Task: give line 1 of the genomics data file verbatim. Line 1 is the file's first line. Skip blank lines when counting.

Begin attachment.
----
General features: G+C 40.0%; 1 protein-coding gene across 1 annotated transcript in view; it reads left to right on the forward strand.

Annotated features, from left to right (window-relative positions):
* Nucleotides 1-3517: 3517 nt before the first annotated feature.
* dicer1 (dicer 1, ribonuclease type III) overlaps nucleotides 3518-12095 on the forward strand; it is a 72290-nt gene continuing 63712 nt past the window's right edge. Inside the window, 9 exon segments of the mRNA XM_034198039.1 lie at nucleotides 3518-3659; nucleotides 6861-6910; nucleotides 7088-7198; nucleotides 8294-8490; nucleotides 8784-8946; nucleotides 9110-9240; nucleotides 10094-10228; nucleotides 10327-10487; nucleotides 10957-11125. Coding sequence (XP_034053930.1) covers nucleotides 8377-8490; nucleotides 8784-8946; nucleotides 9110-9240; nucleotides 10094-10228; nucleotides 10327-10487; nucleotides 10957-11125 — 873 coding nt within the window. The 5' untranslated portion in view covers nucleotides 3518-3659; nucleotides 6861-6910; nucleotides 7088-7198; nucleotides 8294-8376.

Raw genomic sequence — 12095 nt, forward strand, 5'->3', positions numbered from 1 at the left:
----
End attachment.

General features: G+C 40.0%; 1 protein-coding gene across 1 annotated transcript in view; it reads left to right on the forward strand.